20 20 3. Technology Lena Petruskas story about first seeing an airplane around 1923

21 21 Lenas airplane story 11:05 – 12:13 BPSHE SAID SHE WAS TRAPPING SQUIRREL, MOUNTAIN SQUIRREL I THINK THEY CALL, THEN SHE SAID SHE HEARD A NOISE, SOUND LIKE WIND WAS COMING LPsitsuyda chu my grandmother joneniniLsritonohwtodiziLdine thisearthwithit will be ruined (again)it is tetinye hodohwdetodinishdine siLdigheneshtsihwyan worldin big noise will be heardit is she used to tell mealways yihwts dihwtaznehwtalyiniszinh like that starting to becomemay beI am thinking BPSHE SAID HER GRANDMOTHER USED TO SAY THAT

22 22 Lenas airplane story (continued) LPjoneniniLsritohutoziL thisearthtooit will be ruined BPTHIS WORLD WILL= SOMETHING WILL HAPPEN TO THIS WORLD, SHE SAID: MAYBE BIG NOISE AND SHE THOUGHT THAT WAS HAPPENING LPhwyeiLchunodigwchu@@@@@ and thenagainup thereagain yadaghwlaywgh whatI dont knowaround there BP@@@@@@@ SharonShe thought that was the end of the world? BPAHA, I GUESS IT MUST BE AT THE END OF THE WORLD, BUT HER GRANDMOTHER USED TO SAY JUST WILL BE NO MORE YOU KNOW

23 23 Technology (continued) Junior Gregorys story about his injury Jim Nikolais story about skillful operation of various equipment Bobby Esais stories of his operation of complex equipment during WW2 Modern situation with vehicles

24 24 Technology: conclusion Modern technological developments are very much used by the community for their good, and that has significantly altered the traditional patterns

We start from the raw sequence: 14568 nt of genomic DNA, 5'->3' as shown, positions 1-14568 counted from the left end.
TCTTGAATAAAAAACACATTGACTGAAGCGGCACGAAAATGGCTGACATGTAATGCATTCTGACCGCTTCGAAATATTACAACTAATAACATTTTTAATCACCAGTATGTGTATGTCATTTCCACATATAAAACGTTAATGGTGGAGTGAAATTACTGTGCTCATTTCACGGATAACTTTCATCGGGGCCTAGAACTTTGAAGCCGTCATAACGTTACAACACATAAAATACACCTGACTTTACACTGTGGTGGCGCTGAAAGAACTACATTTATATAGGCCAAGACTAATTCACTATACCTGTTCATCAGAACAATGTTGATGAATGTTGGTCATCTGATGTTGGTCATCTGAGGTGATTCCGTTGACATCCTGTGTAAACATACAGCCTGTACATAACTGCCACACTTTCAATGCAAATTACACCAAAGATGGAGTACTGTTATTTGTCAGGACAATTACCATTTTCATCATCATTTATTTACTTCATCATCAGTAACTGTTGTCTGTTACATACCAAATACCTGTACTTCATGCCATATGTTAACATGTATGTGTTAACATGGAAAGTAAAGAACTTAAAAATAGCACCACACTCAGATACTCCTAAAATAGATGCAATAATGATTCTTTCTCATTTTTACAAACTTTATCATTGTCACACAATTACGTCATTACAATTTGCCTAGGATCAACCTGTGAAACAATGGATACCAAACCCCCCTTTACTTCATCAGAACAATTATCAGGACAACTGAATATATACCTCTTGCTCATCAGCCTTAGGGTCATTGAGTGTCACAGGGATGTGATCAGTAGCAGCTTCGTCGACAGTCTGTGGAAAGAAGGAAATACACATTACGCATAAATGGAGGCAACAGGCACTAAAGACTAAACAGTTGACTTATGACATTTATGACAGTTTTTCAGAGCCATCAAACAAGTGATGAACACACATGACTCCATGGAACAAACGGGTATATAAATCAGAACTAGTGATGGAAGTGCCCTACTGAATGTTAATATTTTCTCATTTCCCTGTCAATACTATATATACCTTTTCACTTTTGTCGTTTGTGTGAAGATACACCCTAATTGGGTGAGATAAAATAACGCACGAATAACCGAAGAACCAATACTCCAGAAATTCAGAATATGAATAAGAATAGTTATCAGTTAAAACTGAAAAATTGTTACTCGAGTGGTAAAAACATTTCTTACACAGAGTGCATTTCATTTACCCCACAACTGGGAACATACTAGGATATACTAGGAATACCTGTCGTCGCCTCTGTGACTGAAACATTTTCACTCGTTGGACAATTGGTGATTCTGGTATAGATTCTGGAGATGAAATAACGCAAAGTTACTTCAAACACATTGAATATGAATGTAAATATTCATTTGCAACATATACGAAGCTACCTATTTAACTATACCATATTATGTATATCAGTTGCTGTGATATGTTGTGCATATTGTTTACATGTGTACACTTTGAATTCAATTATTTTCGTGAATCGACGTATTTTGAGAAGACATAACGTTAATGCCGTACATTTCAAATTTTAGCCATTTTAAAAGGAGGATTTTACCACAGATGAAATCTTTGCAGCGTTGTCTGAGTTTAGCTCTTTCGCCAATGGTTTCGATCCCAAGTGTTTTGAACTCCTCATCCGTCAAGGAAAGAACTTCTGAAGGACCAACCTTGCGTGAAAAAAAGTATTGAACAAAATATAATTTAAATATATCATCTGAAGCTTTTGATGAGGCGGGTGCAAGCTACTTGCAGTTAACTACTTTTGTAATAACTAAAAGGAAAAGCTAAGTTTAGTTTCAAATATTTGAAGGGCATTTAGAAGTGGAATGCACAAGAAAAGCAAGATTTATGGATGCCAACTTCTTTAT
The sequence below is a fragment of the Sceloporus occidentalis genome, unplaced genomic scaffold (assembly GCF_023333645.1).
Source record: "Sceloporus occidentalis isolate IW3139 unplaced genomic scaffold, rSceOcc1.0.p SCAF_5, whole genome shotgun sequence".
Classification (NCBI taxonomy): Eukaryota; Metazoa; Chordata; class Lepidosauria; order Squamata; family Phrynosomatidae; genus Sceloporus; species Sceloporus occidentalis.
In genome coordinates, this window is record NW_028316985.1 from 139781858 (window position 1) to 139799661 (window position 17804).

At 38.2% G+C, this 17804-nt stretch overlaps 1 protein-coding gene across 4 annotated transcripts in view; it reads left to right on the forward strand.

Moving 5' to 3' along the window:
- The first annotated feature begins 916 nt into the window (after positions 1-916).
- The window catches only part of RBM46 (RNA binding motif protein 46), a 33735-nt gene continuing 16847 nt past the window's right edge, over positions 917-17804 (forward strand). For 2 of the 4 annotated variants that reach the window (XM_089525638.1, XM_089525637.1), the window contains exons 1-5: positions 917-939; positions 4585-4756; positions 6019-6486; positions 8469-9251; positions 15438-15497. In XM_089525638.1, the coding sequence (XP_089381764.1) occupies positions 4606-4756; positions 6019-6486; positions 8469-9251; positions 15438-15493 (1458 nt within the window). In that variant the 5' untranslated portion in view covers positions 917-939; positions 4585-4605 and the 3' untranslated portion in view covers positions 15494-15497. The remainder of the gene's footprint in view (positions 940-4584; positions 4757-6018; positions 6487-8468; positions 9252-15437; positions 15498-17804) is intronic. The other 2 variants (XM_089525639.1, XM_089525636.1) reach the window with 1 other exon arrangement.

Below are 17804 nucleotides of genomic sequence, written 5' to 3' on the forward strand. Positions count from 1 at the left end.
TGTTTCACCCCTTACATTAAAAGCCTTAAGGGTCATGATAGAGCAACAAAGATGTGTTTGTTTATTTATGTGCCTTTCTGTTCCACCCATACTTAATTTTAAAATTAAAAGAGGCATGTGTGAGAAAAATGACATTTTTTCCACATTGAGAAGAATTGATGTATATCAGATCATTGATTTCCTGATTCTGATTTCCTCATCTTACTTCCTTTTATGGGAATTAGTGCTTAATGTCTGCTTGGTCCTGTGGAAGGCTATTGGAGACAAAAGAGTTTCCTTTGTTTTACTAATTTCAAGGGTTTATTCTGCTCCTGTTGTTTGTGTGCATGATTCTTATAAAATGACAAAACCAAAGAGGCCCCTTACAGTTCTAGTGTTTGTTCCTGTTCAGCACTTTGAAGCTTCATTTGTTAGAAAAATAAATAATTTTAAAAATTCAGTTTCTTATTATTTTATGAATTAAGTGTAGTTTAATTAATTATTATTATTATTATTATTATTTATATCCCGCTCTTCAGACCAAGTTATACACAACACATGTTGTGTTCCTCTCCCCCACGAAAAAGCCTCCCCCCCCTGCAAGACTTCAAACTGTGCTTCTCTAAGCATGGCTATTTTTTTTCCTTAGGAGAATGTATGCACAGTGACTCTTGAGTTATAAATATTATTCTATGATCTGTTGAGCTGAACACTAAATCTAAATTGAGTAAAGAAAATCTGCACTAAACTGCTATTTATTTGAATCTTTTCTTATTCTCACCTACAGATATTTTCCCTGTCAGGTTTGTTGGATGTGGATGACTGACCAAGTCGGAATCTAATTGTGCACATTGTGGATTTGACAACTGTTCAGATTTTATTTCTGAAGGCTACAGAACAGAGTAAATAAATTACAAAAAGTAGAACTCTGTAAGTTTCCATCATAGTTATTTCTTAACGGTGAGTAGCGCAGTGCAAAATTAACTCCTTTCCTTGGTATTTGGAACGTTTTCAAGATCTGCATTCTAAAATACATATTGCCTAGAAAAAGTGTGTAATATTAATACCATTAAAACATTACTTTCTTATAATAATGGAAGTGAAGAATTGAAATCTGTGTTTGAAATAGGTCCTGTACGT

25 25 4. School In 1948, two American missionaries of the Assembly of God, Agnes Rodli and Mildred James, opened the first regular school in Nikolai The impact of this school upon the community was tremendous In the first place, the traditional nomadic lifestyle was abandoned

26 26 Positive The two ladies served as a link of the UK community with the outer world They introduced literacy They familiarized the UK people with some basic agriculture

27 27 Negative The teachers banned the use of the native language at school, punishing kids for speaking it This had devastating consequences for the fate of the language and the whole ethnic identity Formal and detailed accounts of the story are extremely rare, as the recollections are too bitter Sporadic mentions of humiliation in conversations allow to reconstruct the experiences of those who went through the school in late 1940s and early 1950s

28 28 School: conclusion The hidden issue of shameful and rankling experiences at school underlie much of the life stories of the generation born in late 1930s and 1940s This generations school experience led to rejection of the UK language in their communication with their own children during 1960s, and to extremely rapid language shift by the end of 1960s

29 29 The modern Top of the Kuskokwim School

30 30 Sociolinguistic phenomena Language shift Code switching and mixing In 17-pages-long Bobby Esais story, 62% of all instances of code shifting/mixing appear at the points where Western concepts are introduced, such as names, institutions, artifacts, measurements of time or distance, and abstract concepts

31 31 Discourse practices Many discourse types have been lost during the modern era Telling fairy tales and native singing, registered at earlier times, are not practiced anymore In more mundane discourse types, such as storytelling, discourse practices of UK people are not affected by the modernization of the life style They are even transferred to English-language stories recounted by UK people – see studies by Mira Bergelson Discourse practices are more resilient than linguistic structures

32 32